Chris Cruz

As art director of Griffin Aerotech, Chris Cruz has achieved something that marks him out among his peers: with Skycurser, his pixel artwork powers a sidescrolling shoot ’em up that has been released into arcades in 2016. Currently on test in locations around the world, it pays tribute to the Japanese shooters that once dominated gaming.

HISTORY “When I was very young, around grade-school age, I dreamed of making a new fighting game. Back then, I used a simple DOS bitmap editor called NeoPaint to create sprites for games that didn’t exist. Around the same time, I was also obsessed with Doom and would make new monsters and weapons for WADs. I hadn’t made pixel art since then until Skycurser, and this is my first time attempting to make pixel art on a professional level. My approach since starting the game hasn’t changed much, other than learning new techniques and becoming more proficient over time. I’ve also learned not to start any work without gathering lots of reference materials. Having good references – photos, 3D models, illustrations, other pixel work, and so on – makes all the difference.”

COLOURS AND RESOLUTION “Since our game is designed specifically for an arcade release, we knew that we needed to choose a resolution that would be compatible with existing professional arcade CRTs at a 15khz refresh rate. The resolution our team decided on is 320×240, which was the standard for nearly all arcade releases in the early ’90s, and gives you a nice square pixel on a 4:3 CRT arcade monitor. As an artist I’ve been happy with the level of detail I can achieve at this pixel depth, but for future games we may consider ‘cheating’ a little more horizontal resolution by compressing a slightly wider format back down to 4:3, like Capcom did with the CPSII and CPSIII arcade systems. Colour choice is an area I struggle with to this day. I think the palette can make or break the final image, and many times, if you’re trying to adjust colours after the pixel process is far along, it’s already too late. Generally, I like to use natural, organic colours, but punch them up a bit so they really jump out of the monitor. With effect animations, I turn the knobs to 11 on colour to help create contrast. I limit the palette to no more than 15 colours per sprite with an additional colour reserved for ‘transparency’. It helps keep the animations manageable and produces a look that feels authentic to the era I’m most inspired by.”

INSPIRATION “I think the best pixel art to date was done by Japanese artists at arcade developers in the ’90s. The obsessive details of Irem, the beautifully fluid animation of Capcom, and the uniquely chunky style of SNK are definitely the big three that I reference most often. It turns out that some of my favourite pixel artists actually bounced around between those companies over time, so there’s a strong likelihood that my favourite work was all done by the same small group of artists. Some of my all-time favourites from a visual perspective are Street Fighter III: Third Strike, Metal Slug 3, Beast Busters, and, as an outlier, Doom II.” STANDING OUT “My highest priority is to make art that serves the gameplay, so I tend not to think much about anything else as I’m designing. However, I’ve found that very few artists today work to achieve the ’90s Japanese arcade look. Since I’m working toward that style, it’s been fairly easy to maintain a visual voice that’s unique among most modern games. Staying away from ‘dirty pixel’ effects like dynamic lighting, fog, rotation and scaling also helps, as those types of tool-assisted techniques have become part of the dominant style today.”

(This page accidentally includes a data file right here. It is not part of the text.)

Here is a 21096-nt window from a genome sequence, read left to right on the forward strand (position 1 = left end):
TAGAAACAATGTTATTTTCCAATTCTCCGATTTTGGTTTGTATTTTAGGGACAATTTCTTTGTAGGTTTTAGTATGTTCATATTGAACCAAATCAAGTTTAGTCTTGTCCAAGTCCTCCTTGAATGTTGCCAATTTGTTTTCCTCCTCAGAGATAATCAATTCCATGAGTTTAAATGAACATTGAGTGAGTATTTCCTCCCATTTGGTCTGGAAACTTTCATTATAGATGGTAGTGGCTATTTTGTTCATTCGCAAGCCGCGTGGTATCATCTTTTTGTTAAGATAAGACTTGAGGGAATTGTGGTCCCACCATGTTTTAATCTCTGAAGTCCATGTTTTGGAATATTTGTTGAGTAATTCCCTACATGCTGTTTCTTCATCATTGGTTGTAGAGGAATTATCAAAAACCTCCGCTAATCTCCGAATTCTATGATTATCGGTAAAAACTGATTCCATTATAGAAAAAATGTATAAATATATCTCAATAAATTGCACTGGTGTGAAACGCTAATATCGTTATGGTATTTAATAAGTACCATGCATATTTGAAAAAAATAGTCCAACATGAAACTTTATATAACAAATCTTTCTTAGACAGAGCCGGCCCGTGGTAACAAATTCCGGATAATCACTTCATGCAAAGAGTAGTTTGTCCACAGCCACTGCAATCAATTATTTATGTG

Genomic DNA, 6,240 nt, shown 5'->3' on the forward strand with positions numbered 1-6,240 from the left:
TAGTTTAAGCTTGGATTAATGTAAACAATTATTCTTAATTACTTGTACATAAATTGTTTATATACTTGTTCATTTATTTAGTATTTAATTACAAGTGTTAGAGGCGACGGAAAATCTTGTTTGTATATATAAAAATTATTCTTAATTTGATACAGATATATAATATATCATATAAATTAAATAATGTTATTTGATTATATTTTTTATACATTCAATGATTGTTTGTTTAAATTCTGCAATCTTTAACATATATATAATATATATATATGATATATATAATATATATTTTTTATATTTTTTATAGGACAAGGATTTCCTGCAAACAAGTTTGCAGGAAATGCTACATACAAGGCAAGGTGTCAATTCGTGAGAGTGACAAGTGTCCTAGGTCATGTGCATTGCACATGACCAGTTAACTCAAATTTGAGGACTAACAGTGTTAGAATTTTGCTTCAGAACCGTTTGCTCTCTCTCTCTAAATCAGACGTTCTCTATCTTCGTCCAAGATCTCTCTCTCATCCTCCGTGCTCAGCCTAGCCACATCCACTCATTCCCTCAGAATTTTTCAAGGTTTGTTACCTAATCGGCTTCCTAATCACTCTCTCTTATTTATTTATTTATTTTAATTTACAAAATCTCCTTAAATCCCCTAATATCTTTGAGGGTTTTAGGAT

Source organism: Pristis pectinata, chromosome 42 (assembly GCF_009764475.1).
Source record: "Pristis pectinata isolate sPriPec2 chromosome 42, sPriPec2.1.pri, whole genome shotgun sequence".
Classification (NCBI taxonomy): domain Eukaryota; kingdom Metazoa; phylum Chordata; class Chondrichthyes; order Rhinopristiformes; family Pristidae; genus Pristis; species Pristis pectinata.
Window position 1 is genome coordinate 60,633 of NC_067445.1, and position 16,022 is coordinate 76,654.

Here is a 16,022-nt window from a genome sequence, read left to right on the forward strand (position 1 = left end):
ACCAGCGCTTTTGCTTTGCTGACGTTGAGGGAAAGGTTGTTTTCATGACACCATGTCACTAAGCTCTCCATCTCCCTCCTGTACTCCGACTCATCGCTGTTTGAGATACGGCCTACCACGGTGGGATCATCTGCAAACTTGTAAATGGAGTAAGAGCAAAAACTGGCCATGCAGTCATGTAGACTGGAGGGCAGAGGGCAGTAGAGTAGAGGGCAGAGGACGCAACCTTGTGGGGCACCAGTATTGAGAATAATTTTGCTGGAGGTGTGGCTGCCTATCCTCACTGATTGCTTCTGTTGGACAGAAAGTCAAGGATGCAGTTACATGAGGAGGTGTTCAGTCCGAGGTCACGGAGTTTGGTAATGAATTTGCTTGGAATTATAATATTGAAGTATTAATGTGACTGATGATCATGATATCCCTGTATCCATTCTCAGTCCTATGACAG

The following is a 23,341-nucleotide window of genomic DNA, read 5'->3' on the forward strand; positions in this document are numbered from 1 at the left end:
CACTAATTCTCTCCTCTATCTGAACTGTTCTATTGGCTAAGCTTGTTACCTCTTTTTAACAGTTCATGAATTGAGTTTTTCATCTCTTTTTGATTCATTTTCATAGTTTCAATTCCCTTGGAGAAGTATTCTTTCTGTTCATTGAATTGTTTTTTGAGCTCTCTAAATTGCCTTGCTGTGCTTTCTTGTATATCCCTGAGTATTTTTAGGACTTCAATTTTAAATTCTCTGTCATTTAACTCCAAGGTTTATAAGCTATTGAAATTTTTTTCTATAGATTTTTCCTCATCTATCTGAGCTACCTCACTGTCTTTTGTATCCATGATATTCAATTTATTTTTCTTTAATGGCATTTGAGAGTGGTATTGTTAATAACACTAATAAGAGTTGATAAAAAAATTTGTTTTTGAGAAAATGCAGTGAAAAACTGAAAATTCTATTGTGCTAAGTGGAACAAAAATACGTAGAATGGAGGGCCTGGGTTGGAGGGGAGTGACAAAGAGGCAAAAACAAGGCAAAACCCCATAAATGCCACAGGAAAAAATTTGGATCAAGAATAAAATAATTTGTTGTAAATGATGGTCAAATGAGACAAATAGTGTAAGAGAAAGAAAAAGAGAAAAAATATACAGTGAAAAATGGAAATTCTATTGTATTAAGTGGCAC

STYLE “My favourite visual styles came from Japanese artists attempting to do things in an American style – the Street Fighter series is a great example. I like to joke that Skycurser’s pixel style is that of an American artist trying to emulate a Japanese artist who’s trying to make something an American audience would like [laughs]. Outside of that, for Skycurser I try to be as visually wild and over-the-top as possible. Usually if an idea takes more than just a few moments to come to me, I’ll move on to something that’s more instinctual. I like to keep it super dumb and fun.”

CHALLENGES “Working on a game part-time while trying to manage the responsibilities of real life is an incredible challenge. Since I’m the only pixel artist on the game, every single asset that I want to include is another time investment. The temptation to take shortcuts is always there, but I’m constantly reminding myself of the legacy of incredible pixel art that my work will be judged against. Releasing Skycurser prototypes to arcades has been like rocket fuel for my creative process. Seeing people enjoying it really keeps me motivated.”

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